Sources of Stress

Stressors act as determinants of tension. Stressors are those conducts, state of affairs, or happenings that put extra demands on an individual. The list of possible stressors is manifold. Various sources of stress are as follows:

Sources of Stress - Individual, Group, Organisational, Extra-organisational Stressors


Individual Stressors

Individual stressors result from the thoughts of an individual about the surrounding in which he lives. The environment is not always frightening, but the individual observes the situation as frightening and responds accordingly. Problems like role conflict, role ambiguity, and non-specific fears like the fear of the future and failure can make an individual stressed. 

Different individual sources of stress are as follows:

1) Personality Type: 

The personality traits in organisational behaviour of an individual are internal sources of stress. The personality of people can be divided into the following categories:

i) Type A Personality: The people possessing Type A personality are prone to suffer stress due to the inbuilt traits of their personality. Type A people are characterised by a sense of irritability and eagerness, fighting spirit, forceful attainment attitude, killer instinct, tendencies of performing various tack simultaneously, concealing true emotions, and a sense of perfection but lack self-confidence. 


ii) Type B Personality: The people possessing Type B personalities have a little susceptibility to internal stressors due to their basic traits. Type B personality people are carefree; less ambitious, have an approachable attitude; treat everything easily, possess a lot of mannerisms; have no ill feelings and aggression towards others and have no obligation towards the time limit.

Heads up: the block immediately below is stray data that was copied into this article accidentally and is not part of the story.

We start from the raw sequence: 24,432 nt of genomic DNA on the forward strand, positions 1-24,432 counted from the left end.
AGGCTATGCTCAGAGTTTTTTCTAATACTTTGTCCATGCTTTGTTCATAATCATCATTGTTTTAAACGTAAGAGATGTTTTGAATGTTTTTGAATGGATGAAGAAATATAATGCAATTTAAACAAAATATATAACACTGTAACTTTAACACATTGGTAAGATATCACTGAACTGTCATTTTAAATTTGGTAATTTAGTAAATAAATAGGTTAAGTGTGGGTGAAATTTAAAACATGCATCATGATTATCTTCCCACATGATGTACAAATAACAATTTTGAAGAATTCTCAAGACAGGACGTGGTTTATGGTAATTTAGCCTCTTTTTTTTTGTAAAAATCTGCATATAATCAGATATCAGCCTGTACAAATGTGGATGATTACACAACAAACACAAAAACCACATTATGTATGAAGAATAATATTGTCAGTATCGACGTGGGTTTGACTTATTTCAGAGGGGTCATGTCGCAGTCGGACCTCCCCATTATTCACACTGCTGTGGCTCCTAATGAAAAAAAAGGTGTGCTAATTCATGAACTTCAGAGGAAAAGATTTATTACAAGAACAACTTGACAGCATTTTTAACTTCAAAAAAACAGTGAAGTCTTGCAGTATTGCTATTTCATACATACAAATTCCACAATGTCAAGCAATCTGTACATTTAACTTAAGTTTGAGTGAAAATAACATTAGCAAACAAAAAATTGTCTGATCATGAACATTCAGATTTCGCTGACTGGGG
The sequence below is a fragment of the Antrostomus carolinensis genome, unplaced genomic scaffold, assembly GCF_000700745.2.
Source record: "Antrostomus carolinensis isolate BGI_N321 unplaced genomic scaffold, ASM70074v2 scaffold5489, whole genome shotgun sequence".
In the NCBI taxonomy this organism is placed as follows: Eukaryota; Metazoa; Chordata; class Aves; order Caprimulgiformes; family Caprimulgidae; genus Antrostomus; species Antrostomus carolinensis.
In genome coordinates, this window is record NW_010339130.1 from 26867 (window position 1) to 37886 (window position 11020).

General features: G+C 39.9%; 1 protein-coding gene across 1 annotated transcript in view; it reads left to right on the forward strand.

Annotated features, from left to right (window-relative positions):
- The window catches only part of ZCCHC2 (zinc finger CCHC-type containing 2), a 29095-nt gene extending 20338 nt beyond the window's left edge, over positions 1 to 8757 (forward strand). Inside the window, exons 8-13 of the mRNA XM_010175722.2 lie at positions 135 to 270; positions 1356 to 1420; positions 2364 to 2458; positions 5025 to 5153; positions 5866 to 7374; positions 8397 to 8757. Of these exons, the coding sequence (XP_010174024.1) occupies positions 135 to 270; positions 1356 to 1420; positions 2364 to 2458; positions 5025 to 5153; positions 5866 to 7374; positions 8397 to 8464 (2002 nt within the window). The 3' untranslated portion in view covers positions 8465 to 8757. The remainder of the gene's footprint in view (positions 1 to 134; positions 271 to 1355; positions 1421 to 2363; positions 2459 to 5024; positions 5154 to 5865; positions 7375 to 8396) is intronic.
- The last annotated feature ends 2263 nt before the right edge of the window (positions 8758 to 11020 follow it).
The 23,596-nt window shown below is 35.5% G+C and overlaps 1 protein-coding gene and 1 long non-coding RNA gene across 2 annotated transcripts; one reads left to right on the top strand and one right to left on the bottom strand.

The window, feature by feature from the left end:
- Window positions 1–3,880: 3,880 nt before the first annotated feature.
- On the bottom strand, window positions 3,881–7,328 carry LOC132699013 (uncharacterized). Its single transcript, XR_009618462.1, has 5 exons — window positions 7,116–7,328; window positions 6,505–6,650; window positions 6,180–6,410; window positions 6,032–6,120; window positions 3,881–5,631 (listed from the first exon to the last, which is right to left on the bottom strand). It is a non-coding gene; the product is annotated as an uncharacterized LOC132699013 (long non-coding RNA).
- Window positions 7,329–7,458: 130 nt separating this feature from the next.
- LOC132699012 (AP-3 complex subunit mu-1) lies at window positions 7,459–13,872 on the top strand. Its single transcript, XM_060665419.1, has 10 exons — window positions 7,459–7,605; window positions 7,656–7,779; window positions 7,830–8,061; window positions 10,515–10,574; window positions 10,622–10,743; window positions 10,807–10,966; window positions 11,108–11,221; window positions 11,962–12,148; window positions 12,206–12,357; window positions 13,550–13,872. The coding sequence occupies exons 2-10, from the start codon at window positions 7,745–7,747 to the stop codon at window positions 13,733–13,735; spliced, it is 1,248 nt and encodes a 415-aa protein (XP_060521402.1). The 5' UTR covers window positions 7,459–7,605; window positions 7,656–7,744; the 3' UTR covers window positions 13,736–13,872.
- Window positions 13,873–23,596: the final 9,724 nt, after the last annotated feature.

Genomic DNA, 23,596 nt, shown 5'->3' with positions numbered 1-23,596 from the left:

2) Role Conflict: 

Many variables play a significant role in determining the behaviour of an employee in a given task Some of these variables arise from employees while some from the organisation. There are combinations of needs and anticipation that an employee puts upon himself while some are put by others. This leads to a group of forces which are called role pressures. Thus, role conflict occurs when two or more role pressures contradict each other.


3) Role Ambiguity: 

Lack of transparency about one’s performance, job objectives, and the extent of the responsibilities of one’s job are termed role ambiguity. Every human being experiences some amount of role ambiguity. The first posting, promotion or transfer, a new head at the workplace, first responsibility as supervisor, a new organisation, change in an organisational arrangement, etc, create role ambiguity for a short period, Impact of these ambiguities is neither positive nor unbearable. 


4) Work Overload: 

When an individual communicates with his surroundings, an overburden of work may occur. The amount of work to be done is overloaded or not depending on the perception of employees. This is because what is excessive for a person need not be overloaded for the other one.


5) Responsibility: 

Responsibilities also make a person stressed as it puts a burden on an individual. For example, we often come across people who after moving into a management or similar position, willingly return to their previous job assignment due to disinterest in the new job or not being able to cope with the obligations of a new job. Thus, various types of job responsibilities work differently and act as stressors.


6) Career Development Stressors: 

Career development stressors are those stressors that affect an individual’s thinking about his career growth. Career variables become stressors when people have wrong notions about them and observe them as bothering, apprehensive, or annoying.


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